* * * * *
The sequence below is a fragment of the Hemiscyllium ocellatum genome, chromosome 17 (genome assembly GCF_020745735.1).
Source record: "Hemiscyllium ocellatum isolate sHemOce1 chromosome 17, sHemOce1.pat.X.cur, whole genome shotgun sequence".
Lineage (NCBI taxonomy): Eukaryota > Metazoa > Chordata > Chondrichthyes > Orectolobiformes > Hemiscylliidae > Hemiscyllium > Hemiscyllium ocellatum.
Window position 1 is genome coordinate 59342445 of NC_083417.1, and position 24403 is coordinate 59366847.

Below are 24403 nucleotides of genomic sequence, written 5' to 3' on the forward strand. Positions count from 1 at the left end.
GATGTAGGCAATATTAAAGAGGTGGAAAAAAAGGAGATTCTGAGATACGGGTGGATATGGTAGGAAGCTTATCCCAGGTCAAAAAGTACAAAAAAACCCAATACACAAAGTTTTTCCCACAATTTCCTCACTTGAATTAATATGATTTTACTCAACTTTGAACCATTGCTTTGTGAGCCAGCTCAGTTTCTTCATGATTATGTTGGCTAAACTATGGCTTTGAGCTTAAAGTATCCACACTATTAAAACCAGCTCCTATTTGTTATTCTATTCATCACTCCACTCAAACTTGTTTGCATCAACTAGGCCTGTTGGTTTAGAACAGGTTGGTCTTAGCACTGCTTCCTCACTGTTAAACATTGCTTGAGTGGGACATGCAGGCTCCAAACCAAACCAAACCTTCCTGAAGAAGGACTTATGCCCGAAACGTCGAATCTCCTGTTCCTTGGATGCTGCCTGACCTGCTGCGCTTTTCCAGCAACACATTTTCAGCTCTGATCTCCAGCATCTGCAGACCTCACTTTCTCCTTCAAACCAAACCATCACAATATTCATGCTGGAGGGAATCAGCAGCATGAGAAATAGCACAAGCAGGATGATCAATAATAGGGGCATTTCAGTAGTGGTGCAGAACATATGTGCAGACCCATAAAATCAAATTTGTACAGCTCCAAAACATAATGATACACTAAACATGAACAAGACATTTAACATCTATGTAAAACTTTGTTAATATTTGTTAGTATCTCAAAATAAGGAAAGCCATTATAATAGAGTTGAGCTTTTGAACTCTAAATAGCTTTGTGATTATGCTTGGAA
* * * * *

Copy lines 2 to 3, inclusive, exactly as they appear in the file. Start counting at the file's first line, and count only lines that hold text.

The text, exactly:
Source record: "Hemiscyllium ocellatum isolate sHemOce1 chromosome 17, sHemOce1.pat.X.cur, whole genome shotgun sequence".
Lineage (NCBI taxonomy): Eukaryota > Metazoa > Chordata > Chondrichthyes > Orectolobiformes > Hemiscylliidae > Hemiscyllium > Hemiscyllium ocellatum.